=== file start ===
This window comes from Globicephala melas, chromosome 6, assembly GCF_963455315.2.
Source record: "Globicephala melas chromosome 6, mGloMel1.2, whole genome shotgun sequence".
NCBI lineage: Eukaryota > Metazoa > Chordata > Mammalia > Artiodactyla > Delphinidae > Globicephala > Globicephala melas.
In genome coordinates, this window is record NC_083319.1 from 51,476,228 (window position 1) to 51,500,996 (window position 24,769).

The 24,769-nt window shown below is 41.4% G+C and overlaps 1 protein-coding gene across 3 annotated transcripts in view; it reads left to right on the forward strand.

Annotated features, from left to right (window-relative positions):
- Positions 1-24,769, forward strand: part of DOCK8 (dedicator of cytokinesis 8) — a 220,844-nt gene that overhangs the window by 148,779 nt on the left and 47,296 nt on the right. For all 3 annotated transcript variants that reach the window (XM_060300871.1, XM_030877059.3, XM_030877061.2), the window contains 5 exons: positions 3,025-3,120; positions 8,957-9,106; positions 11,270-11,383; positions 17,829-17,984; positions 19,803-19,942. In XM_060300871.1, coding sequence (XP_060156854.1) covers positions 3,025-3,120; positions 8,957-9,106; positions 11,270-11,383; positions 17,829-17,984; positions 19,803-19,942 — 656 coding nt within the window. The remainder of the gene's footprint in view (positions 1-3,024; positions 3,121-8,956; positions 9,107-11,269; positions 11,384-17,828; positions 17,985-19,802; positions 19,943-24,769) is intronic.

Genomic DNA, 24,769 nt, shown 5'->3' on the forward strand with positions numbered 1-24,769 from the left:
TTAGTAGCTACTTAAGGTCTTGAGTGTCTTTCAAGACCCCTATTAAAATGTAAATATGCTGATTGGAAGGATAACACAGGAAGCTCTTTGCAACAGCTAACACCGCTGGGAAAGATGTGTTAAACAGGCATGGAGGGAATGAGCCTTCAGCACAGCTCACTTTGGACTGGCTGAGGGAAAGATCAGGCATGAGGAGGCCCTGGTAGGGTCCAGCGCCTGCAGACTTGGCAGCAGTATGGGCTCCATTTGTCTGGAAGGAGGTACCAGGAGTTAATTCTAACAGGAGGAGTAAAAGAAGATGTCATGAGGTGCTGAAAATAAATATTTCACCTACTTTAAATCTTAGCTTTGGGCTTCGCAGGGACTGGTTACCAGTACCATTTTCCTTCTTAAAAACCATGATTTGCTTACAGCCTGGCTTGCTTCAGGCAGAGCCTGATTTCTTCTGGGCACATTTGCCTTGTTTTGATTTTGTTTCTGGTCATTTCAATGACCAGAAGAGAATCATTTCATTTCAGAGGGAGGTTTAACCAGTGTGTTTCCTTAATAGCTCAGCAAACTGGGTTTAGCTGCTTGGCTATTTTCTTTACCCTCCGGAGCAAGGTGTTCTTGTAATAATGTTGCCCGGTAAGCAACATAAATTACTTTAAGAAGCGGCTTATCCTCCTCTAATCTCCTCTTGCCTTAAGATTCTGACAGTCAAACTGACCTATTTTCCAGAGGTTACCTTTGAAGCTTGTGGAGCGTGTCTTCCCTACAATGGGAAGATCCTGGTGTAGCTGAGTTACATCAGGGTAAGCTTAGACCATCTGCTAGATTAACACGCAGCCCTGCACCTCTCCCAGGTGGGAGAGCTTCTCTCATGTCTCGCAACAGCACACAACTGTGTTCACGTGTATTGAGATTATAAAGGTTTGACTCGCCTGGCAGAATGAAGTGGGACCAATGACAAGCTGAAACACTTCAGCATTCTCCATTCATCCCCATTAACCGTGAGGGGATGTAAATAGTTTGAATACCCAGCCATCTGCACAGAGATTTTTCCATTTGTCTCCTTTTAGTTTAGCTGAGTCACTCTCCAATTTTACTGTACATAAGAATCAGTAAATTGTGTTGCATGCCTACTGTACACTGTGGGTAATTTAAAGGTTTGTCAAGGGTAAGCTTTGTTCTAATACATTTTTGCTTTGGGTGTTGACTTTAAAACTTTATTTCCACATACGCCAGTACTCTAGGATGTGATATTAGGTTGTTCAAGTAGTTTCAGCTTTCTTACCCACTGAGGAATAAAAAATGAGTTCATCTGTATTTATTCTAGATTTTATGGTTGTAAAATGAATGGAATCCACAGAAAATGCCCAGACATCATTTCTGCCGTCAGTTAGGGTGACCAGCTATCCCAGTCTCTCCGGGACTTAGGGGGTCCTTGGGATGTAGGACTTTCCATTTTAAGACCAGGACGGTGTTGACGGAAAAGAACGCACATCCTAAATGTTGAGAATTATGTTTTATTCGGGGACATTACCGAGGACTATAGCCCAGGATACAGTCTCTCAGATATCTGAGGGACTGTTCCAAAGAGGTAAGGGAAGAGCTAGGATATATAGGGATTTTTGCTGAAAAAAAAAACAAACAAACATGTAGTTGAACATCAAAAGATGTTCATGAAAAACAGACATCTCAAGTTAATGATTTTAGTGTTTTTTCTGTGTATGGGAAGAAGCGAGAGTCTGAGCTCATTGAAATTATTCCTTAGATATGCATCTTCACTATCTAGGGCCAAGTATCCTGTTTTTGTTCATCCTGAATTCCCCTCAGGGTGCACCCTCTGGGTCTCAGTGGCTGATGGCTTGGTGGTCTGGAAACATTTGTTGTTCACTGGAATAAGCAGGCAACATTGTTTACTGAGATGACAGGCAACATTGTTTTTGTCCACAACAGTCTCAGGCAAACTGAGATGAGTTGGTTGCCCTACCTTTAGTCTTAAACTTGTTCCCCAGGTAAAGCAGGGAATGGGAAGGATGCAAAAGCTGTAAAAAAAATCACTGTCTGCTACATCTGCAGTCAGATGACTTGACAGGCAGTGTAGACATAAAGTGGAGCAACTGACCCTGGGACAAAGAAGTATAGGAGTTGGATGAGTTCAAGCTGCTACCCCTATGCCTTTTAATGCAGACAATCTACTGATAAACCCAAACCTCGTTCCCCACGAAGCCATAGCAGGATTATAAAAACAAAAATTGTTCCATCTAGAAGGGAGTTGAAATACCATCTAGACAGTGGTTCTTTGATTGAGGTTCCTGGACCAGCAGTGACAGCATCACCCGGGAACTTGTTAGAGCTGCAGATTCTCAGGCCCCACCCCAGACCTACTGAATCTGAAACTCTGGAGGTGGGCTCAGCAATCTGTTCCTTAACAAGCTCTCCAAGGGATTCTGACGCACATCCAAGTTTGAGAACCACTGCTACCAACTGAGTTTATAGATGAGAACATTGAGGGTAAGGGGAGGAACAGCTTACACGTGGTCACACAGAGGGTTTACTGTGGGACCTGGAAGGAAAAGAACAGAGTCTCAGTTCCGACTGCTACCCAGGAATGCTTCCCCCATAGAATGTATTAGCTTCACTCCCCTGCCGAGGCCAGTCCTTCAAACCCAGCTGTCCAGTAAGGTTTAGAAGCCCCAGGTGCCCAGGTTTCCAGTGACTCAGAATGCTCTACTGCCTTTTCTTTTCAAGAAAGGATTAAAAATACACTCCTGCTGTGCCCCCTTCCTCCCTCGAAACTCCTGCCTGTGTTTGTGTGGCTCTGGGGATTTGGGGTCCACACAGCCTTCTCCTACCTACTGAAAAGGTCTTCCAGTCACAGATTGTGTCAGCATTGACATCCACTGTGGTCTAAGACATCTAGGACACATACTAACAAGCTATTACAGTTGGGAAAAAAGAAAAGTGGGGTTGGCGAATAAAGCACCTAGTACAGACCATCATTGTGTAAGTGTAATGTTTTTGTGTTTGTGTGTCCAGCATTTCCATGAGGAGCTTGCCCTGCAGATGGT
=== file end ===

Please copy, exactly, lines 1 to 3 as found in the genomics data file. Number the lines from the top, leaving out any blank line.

This window comes from Globicephala melas, chromosome 6, assembly GCF_963455315.2.
Source record: "Globicephala melas chromosome 6, mGloMel1.2, whole genome shotgun sequence".
NCBI lineage: Eukaryota > Metazoa > Chordata > Mammalia > Artiodactyla > Delphinidae > Globicephala > Globicephala melas.